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'West Side Story' Bombs at the Box Office; What That Means for Theaters

The Steven Spielberg film 'West Side Story' has taken in under $40 million globally.

When a movie lacks a superhero or, at the very least, a well-known action franchise, it has very little chance of succeeding in the current box office climate.

"Spider-Man: No Way Home" broke $1 billion at the box office because it drew in younger moviegoers who likely worry less about Covid than older lapsed theatergoers.

That's a pandemic problem, but it's also a trend that has been happening for years. With the rise of streaming and people having bigger, better televisions sets in their living rooms, paying $20 to $30 for two movie tickets, buying expensive snacks, and maybe even paying for parking creates a pretty high bar for seeing a film in a theater.

Shorter theatrical windows also mean that skipping a film when it plays at your local AMC (AMC) - Get AMC Entertainment Holdings, Inc. Class A Report or Cinemark (CNK) - Get Cinemark Holdings, Inc. Report isn't as big a deal as it once was. 

Some movies stay exclusively in theaters for a few weeks -- instead of the many months it used to be -- before they play on streaming services people already pay for.

So, instead of consumers waiting months to watch Steven Spielberg's "West Side Story" at home, the film is likely to appear on Walt Disney's (DIS) - Get Walt Disney Company Report Disney+ and HBO Max  (T) - Get AT&T Inc. Report 45 days (if not sooner) from when it hit theaters. That's not very long to wait for a film that has a plot the audience already knows.

How Big a Bomb Was "West Side Story?"

The adaptation of the 1957 musical (and 1961 film) opened with $12 million domestically on its way to a $24 million U.S. total and a $36 million global take, according to data from Box Office Mojo

That's a massive flop for a film with a nearly A-list cast, brand-name director, and a $100 million budget before marketing expenses.

″[‘West Side Story’] was largely a victim of timing and an inability to attract younger moviegoers,” Shawn Robbins, chief analyst at BoxOffice.com, told CNBC

“Women over 35 are the drivers of most musicals. Not only has that audience been the most cautious to return to public social spaces like the movie theater during the pandemic, but renewed concern created by omicron headlines seems to have played a major role in doubling down on that hesitance for the time being.”

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It's also important to note that a remake does not have the same "see it now" factor as a new superhero film or a sequel to a popular franchise. There's no threat of spoilers when you have a film with a well-established plot and a known ending.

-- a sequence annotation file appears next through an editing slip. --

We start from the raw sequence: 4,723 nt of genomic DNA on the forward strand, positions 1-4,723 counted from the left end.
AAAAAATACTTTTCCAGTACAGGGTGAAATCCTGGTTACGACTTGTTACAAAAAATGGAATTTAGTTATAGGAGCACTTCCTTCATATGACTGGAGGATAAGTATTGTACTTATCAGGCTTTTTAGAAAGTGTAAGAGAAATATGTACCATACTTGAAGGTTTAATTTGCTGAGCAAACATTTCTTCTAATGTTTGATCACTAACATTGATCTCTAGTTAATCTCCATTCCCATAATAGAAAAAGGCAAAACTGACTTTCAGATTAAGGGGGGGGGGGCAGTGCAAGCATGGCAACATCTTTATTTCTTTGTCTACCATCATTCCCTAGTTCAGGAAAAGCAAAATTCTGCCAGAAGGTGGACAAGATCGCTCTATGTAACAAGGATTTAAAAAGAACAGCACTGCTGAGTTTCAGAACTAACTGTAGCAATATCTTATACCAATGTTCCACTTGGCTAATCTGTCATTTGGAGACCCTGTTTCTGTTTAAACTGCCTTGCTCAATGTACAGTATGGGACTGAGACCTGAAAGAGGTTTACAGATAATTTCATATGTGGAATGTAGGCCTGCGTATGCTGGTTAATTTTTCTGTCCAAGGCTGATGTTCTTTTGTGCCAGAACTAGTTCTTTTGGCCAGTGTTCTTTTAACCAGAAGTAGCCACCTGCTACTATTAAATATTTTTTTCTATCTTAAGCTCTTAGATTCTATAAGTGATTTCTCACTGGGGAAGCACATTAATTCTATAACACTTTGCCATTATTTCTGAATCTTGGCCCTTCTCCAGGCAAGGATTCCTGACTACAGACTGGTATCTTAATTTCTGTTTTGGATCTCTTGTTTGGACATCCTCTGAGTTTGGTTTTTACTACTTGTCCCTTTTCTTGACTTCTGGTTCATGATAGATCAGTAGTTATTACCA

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Some Movies May Make Sense for Streaming

Early in the pandemic, when most movie theaters were closed, Disney took its filmed version of the musical "Hamilton" and released it at no extra charge on Disney+. That completely gave up any box-office returns in exchange for driving people to subscribe to its streaming service.

"We've already demonstrated an aggressive approach to our content creation pipeline, accelerating the Disney+ debuts of 'Frozen 2,' Pixar's 'Onward,' and 'Star Wars: The Rise of Skywalker,'" Disney Chief Executive Bob Chapek explained during the company's Q3 earnings call

"Fast-tracking the debut of Broadway's 'Hamilton' to Disney+ [has] been a huge success. By combining the best elements of live theater, film, and streaming, we have given millions of viewers a whole new way to experience this iconic cultural phenomenon."

Moviegoers do remain concerned about going to theaters. Only 51% of adults say they feel comfortable doing so, according to data from Morning Consult. There hasn't been that much movement from people who haven't been going to theaters.

"One in 5 adults said they would feel OK heading back to the movies within the next month, a figure that has not shifted since Aug. 3," Morning Consult reported.

"The share of consumers that said they are already going to the movies increased to 18%, up 3 points from the previous week." 

"West Side Story" has a 93% positive rating with critics on Rotten Tomatoes and a 94% positive audience score. 

Those numbers show that people like the movie but there's either a limited audience for the film or most of its audience is willing to simply wait for it to come to a streaming service so they can watch it at home.